GEORGE WALKER CRAWFORD, Georgia’s only Whig governor, was born in Columbia County, Georgia, on December 22, 1798. He was educated at home by his father, who served in the General Assembly. He graduated from Princeton University in 1820, studied law, and established a legal career in Augusta in 1822. From 1824 to 1825, he served as a second lieutenant of the 10th Regiment of the Georgia militia. Crawford entered politics in 1827 as solicitor general of the Middle Judicial Circuit of Georgia, a position he held until 1831. He also served as a member of the Georgia House of Representatives from 1837 to 1840 and in 1842, and was a member of the U.S. House of Representatives, serving from February 1, 1843, to March 3, 1843. Crawford won the 1843 Whig gubernatorial nomination and was elected Georgia’s 23rd governor. He was a reelected to a second term in 1845. During his tenure, the state’s economy began to improve after suffering through a recession, which was triggered by the Panic of 1837. Crawford’s priority was to pay down a portion of the state debt, which goal he achieved in his second term and eliminated the inefficient Central Bank of Georgia. Also during his administration, major construction on the Western and Atlantic Railroad was accomplished, Georgia Supreme Court finally was established, and the state penal code was restructured. After leaving office, Crawford was appointed U.S. Secretary of War in the cabinet of President Zachary Taylor, a position he held from 1849 to 1850. He also was President of the 1861 State Secession Convention. Governor George W. Crawford retired to his Bel-Air estate in Augusta and died on July 27, 1872. He is buried in Summerville Cemetery near Augusta.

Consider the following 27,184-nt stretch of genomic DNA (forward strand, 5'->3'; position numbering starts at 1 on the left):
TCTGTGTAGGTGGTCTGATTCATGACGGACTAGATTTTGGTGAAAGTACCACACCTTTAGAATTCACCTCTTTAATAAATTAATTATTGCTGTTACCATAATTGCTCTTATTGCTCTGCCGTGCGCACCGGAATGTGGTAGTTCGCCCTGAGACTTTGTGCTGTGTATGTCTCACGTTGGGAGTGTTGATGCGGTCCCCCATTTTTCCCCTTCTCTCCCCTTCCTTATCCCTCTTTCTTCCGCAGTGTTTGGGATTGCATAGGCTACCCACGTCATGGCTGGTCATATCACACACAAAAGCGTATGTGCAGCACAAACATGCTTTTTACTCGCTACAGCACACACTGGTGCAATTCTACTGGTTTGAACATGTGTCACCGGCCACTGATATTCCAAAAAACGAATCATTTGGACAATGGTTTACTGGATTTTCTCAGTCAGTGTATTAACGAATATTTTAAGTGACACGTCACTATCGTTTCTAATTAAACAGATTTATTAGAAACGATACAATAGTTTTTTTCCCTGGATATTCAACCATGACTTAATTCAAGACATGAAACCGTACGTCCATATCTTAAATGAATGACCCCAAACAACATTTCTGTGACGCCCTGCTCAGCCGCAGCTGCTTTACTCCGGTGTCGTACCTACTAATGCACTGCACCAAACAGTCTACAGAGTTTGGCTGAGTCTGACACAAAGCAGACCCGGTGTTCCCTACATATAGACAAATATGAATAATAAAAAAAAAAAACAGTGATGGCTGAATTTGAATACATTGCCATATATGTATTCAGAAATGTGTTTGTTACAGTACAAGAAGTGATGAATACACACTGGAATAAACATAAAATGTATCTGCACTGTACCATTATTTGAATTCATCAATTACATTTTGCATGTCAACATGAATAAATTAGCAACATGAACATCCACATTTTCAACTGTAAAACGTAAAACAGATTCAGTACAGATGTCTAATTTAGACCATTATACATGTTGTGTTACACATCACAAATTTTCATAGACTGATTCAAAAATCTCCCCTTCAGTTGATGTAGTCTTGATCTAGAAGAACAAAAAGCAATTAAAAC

Cook, James F. Governors of Georgia, 1754-2004. 3d ed. Macon, Ga.: Mercer University Press, 2005.
Sobel, Robert, and John Raimo, eds. Biographical Directory of the Governors of the United States, 1789-1978, Vol. 1, Westport, Conn.; Meckler Books, 1978. 4 vols.